The primary innovation of American popular music was to transcend such relationships. Within two decades of pop music’s post–World War II ascendancy, the first generation of critics for magazines like Creem and Rolling Stone began naming, if not describing, new genres strikingly unconcerned with the interactions of tones: “hard rock,” “glam rock,” “prog rock,” “punk,” “postpunk,” “New Wave,” “No Wave,” “metal,” “heavy metal,” “death metal,” “thrash,” “hardcore,” “noise,” “skronk,” “avant-skronk.” A century after the demise of classical tonality, the local language of Western music had become a global language of styles, of sensibilities — racial, sexual, political. Before the culture of celebrity transcended mediums and every recording artist suddenly was also an actor and memoirist with a line of energy drinks and perfumes, the ancient technical systems of music would be replicated by a greater system or organizing principle — a music business in which forms of music were related to one another only by genres and anyone who transgressed a given genre was said to be, in the clichés of criticism, “pushing boundaries” or “crossing over.”
For the past three decades, John Zorn has led a ragtag avant-garde in rebellion against this new music theory and against the late aggression of reckless celebrity; his theater of war has been the streets of Downtown New York. John Brackett’s Tradition and Transgression, the first book about Zorn’s music, has just been published, and its considered evaluation of a rambunctious career appears toward the end of the publication run of Zorn’s own Arcana series — a projected set of five books written by nearly a hundred underground musicians, and edited/published by Zorn himself, intended to fill the vacuum of critical silence that surrounds them and their work.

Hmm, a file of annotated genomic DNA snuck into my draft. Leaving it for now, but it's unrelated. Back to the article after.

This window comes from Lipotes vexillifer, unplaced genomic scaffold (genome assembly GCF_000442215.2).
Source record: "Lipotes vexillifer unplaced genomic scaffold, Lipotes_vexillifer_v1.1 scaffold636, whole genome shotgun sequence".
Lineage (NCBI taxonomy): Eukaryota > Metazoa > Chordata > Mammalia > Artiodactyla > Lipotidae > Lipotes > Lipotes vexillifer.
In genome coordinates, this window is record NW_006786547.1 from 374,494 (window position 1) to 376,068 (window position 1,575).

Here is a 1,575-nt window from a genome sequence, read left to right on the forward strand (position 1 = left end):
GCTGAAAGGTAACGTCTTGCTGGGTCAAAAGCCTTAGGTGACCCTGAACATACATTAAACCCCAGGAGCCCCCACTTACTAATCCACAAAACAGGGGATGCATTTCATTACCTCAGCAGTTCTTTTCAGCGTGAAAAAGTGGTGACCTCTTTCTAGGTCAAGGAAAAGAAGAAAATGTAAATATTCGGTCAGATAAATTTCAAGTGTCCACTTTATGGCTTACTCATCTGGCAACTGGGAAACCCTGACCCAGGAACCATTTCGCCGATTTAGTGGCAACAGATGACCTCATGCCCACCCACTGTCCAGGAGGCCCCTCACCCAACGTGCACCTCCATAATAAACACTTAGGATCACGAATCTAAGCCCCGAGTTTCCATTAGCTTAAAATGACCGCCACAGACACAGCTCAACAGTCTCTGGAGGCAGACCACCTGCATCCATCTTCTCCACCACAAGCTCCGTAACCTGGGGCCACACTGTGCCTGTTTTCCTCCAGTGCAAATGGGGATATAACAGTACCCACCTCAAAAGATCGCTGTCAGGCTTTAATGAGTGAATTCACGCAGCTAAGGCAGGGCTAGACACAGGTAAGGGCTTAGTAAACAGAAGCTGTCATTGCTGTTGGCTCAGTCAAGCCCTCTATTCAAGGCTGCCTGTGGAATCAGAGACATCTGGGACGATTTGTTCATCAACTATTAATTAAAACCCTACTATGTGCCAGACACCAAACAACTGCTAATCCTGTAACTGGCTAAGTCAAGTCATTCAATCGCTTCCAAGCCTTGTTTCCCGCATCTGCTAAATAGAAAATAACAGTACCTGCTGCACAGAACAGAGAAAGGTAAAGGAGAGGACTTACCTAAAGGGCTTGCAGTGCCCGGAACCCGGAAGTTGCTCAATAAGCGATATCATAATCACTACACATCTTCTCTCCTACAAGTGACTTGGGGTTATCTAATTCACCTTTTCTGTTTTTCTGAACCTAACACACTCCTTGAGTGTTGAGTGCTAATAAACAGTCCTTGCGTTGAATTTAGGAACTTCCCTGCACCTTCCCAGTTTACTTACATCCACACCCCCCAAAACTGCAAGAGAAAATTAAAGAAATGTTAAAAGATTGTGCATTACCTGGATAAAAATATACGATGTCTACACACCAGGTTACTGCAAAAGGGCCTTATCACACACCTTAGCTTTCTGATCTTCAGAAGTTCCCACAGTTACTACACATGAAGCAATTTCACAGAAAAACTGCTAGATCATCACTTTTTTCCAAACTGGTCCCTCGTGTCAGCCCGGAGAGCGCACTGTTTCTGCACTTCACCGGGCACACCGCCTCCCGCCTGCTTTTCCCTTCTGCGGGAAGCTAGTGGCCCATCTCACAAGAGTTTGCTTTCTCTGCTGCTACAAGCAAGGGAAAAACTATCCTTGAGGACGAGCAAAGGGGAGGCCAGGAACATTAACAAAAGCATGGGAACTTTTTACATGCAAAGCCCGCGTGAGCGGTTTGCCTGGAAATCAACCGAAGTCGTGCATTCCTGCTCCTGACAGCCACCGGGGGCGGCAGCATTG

The record company boardrooms are located floors above the grittiest asphalt and blocks north, too, in Midtown Manhattan: Warner Music Group at Rockefeller Center, EMI at 150 Fifth Avenue, Sony/BMG Music Entertainment at 550 Madison Avenue, Universal Music Group at 1755 Broadway, near Carnegie Hall (these companies are known as the Big Four; the Big Five included an independent BMG, bought by Sony in 2004; the Big Six also included Polygram, bought by Universal in 1998). But Manhattan’s music is south, and began south, where the city itself began — “Downtown,” a subjectively delimited district that spawned the music known even outside of New York as “Downtown Music.”
Accounting for what makes Downtown “Downtown” can easily bring us deep into the past — to before World War II, when the neighborhood’s lofts had not yet been converted from sweatshop factories and warehouses affiliated with Manhattan’s port, and the white ethnic immigrants who worked there had not yet moved out to the suburbs. This Downtown was a bustling city-in-itself, whose culture — whose diversity, set between radically political Union Square and moneyed Wall Street — was distinct from that of the rest of New York. Artistically, however, Zorn’s Downtown can be said to have begun in earnest with the movement known as Fluxus, a concatenation of plastic artists, poets, and musicians centered around George Maciunas, whose 1963 manifesto announced that his group would “Promote living art, anti-art, promote NON ART REALITY to be
fully grasped by all peoples, not only critics, dilettantes and professionals.” Early Fluxus concerts were held at 112 Chambers Street, in a loft occupied by Yoko Ono half a decade before she met John Lennon and, later, moved Uptown to the plush fixtures of The Dakota. (Regular audience members included Marcel Duchamp and the inventor of the silent concert, John Cage.) It was the intermedia and collaborative community spirit of Fluxus — its “living art” — united with its subversively accidental perspectives — “anti-art” — that found its most explicit expression with Zorn, whose interests assimilate a scene of hundreds into the praxis of a single musician.